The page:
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I am creating a small project that implements an interface in Java. I am not allowed to modify the interface, which means I can't change the functions in my class that implements the interface.

However, one of the methods in the class (from the interface) requires a different behaviour in some cases. How do I implement this, in a way that it allows me to adapt the behaviour and make changes to the method without changing the interface?

  • I don't think someone can answer this without knowing any details about the interface, the method, what kind of different behaviour, and what "some cases" means. But beware, coding help is off-topic on this site, so I guess it would be better to ask a heavily improved version of this question on Stackoverflow. – Doc Brown Jan 4 at 13:23
  • I want to learn how to tackle this problem in general, so don't want to focus on a specific challenge. I'm sure it's possible to answer the question without knowing the code behind it. – DON TOLIVER Jan 4 at 13:25
  • If the method signature in the interface still fits to this new behaviour and does not need a change, the answer is trivial, just change the implementation. If the new behaviour requires a different signature, this will be not possible. So what is your case, and what is your question? – Doc Brown Jan 4 at 13:31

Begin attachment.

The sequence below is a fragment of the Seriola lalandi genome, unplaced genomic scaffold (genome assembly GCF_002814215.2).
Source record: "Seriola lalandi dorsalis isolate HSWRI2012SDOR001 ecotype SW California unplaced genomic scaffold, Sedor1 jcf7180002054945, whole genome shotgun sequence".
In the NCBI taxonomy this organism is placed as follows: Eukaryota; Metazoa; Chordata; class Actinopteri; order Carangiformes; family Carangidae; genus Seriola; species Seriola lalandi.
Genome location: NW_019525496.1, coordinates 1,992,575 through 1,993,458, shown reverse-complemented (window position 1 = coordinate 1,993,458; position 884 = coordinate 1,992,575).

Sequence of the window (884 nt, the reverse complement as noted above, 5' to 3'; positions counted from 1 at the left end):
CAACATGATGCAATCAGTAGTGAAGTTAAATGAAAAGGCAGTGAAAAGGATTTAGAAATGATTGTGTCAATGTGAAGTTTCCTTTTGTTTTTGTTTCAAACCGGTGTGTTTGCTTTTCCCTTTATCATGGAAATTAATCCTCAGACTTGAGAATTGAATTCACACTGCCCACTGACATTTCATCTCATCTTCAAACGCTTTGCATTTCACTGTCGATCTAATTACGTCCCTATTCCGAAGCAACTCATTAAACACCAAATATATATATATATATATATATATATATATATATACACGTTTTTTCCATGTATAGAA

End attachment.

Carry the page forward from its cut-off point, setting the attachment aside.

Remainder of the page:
• Okay, so I have a method in the class that prints lines of strings with two different values ("hey-hi"). I need to implement a way so that the same method can allow the strings to be printed with the two different values to be printed in the reverse order ("hi-hey"). How do I do this without changing the interface? – DON TOLIVER Jan 4 at 13:35
  • I can't tell you if this is possible as long as I don't know the interface. Also, what does "allow the strings to be printed" mean - how do you want this new behaviour to be controlled? By some additional boolean parameter in the interface? Then the interface has to be changed. By an external configuration file? Then the interface does probably not have to be changed. Or do you want the new behaviour just unconditionally replace the old? Then there is obviously no need to change the interface. – Doc Brown Jan 4 at 13:36
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Your question is very general. So will be my answer.

The easiest way would be to write the implemented method to cover the special cases. It it's complex, you may delegate the execution to more specialised function (that can be outside the interface). But if it were that simple you wouldn't probably ask.

Another way could be :

  • to implement your method using a strategy. This allows you to handle special cases by changing strategy dynamically or by injecting it into the constructor.
  • to implement your class according to the state pattern. This is especially suitable if the "special cases" could apply to all the objects of your class, depending dynamically on the state of the object.